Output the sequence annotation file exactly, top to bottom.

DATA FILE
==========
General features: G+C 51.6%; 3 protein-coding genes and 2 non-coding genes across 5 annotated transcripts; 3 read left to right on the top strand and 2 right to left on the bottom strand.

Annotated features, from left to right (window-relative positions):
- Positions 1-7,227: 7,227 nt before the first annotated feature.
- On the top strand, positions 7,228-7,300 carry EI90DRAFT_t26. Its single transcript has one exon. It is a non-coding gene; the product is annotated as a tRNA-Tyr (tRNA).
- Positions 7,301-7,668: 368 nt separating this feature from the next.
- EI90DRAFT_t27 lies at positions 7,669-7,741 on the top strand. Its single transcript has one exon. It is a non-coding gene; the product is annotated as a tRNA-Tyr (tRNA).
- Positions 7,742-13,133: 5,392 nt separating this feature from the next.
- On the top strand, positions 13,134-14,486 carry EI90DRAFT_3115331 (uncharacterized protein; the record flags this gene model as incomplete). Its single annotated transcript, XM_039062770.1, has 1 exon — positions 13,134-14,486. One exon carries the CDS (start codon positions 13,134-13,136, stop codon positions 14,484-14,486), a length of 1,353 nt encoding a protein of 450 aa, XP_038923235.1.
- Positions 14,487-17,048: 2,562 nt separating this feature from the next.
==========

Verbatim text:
General features: G+C 51.6%; 3 protein-coding genes and 2 non-coding genes across 5 annotated transcripts; 3 read left to right on the top strand and 2 right to left on the bottom strand.

Annotated features, from left to right (window-relative positions):
- Positions 1-7,227: 7,227 nt before the first annotated feature.
- On the top strand, positions 7,228-7,300 carry EI90DRAFT_t26. Its single transcript has one exon. It is a non-coding gene; the product is annotated as a tRNA-Tyr (tRNA).
- Positions 7,301-7,668: 368 nt separating this feature from the next.
- EI90DRAFT_t27 lies at positions 7,669-7,741 on the top strand. Its single transcript has one exon. It is a non-coding gene; the product is annotated as a tRNA-Tyr (tRNA).
- Positions 7,742-13,133: 5,392 nt separating this feature from the next.
- On the top strand, positions 13,134-14,486 carry EI90DRAFT_3115331 (uncharacterized protein; the record flags this gene model as incomplete). Its single annotated transcript, XM_039062770.1, has 1 exon — positions 13,134-14,486. One exon carries the CDS (start codon positions 13,134-13,136, stop codon positions 14,484-14,486), a length of 1,353 nt encoding a protein of 450 aa, XP_038923235.1.
- Positions 14,487-17,048: 2,562 nt separating this feature from the next.